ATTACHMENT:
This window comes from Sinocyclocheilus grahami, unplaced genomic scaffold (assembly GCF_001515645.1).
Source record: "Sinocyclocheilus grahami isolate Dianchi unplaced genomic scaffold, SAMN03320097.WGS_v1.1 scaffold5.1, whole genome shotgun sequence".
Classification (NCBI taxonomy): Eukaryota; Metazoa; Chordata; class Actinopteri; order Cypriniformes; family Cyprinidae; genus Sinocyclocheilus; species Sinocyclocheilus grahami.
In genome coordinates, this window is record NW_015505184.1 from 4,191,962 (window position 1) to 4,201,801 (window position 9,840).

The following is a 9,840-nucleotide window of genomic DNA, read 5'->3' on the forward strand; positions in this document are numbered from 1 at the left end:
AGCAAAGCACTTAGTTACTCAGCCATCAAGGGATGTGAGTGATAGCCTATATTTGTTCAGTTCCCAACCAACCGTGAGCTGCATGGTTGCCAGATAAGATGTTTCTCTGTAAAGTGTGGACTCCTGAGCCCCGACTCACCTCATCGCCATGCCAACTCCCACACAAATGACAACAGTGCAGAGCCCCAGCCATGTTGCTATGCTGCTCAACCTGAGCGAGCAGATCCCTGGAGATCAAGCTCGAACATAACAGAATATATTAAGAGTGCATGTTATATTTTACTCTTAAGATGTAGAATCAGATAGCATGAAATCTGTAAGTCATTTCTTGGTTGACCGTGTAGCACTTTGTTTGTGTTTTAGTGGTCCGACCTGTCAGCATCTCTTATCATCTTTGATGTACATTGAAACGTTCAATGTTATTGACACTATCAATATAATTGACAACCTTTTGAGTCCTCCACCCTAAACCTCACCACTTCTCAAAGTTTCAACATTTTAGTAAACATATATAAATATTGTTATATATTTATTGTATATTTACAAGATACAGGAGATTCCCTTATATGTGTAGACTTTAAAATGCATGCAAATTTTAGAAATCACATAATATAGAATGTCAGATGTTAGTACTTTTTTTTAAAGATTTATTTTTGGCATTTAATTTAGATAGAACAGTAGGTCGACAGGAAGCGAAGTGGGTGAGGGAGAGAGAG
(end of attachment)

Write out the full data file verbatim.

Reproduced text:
This window comes from Sinocyclocheilus grahami, unplaced genomic scaffold (assembly GCF_001515645.1).
Source record: "Sinocyclocheilus grahami isolate Dianchi unplaced genomic scaffold, SAMN03320097.WGS_v1.1 scaffold5.1, whole genome shotgun sequence".
Classification (NCBI taxonomy): Eukaryota; Metazoa; Chordata; class Actinopteri; order Cypriniformes; family Cyprinidae; genus Sinocyclocheilus; species Sinocyclocheilus grahami.
In genome coordinates, this window is record NW_015505184.1 from 4,191,962 (window position 1) to 4,201,801 (window position 9,840).

The following is a 9,840-nucleotide window of genomic DNA, read 5'->3' on the forward strand; positions in this document are numbered from 1 at the left end:
AGCAAAGCACTTAGTTACTCAGCCATCAAGGGATGTGAGTGATAGCCTATATTTGTTCAGTTCCCAACCAACCGTGAGCTGCATGGTTGCCAGATAAGATGTTTCTCTGTAAAGTGTGGACTCCTGAGCCCCGACTCACCTCATCGCCATGCCAACTCCCACACAAATGACAACAGTGCAGAGCCCCAGCCATGTTGCTATGCTGCTCAACCTGAGCGAGCAGATCCCTGGAGATCAAGCTCGAACATAACAGAATATATTAAGAGTGCATGTTATATTTTACTCTTAAGATGTAGAATCAGATAGCATGAAATCTGTAAGTCATTTCTTGGTTGACCGTGTAGCACTTTGTTTGTGTTTTAGTGGTCCGACCTGTCAGCATCTCTTATCATCTTTGATGTACATTGAAACGTTCAATGTTATTGACACTATCAATATAATTGACAACCTTTTGAGTCCTCCACCCTAAACCTCACCACTTCTCAAAGTTTCAACATTTTAGTAAACATATATAAATATTGTTATATATTTATTGTATATTTACAAGATACAGGAGATTCCCTTATATGTGTAGACTTTAAAATGCATGCAAATTTTAGAAATCACATAATATAGAATGTCAGATGTTAGTACTTTTTTTTAAAGATTTATTTTTGGCATTTAATTTAGATAGAACAGTAGGTCGACAGGAAGCGAAGTGGGTGAGGGAGAGAGAG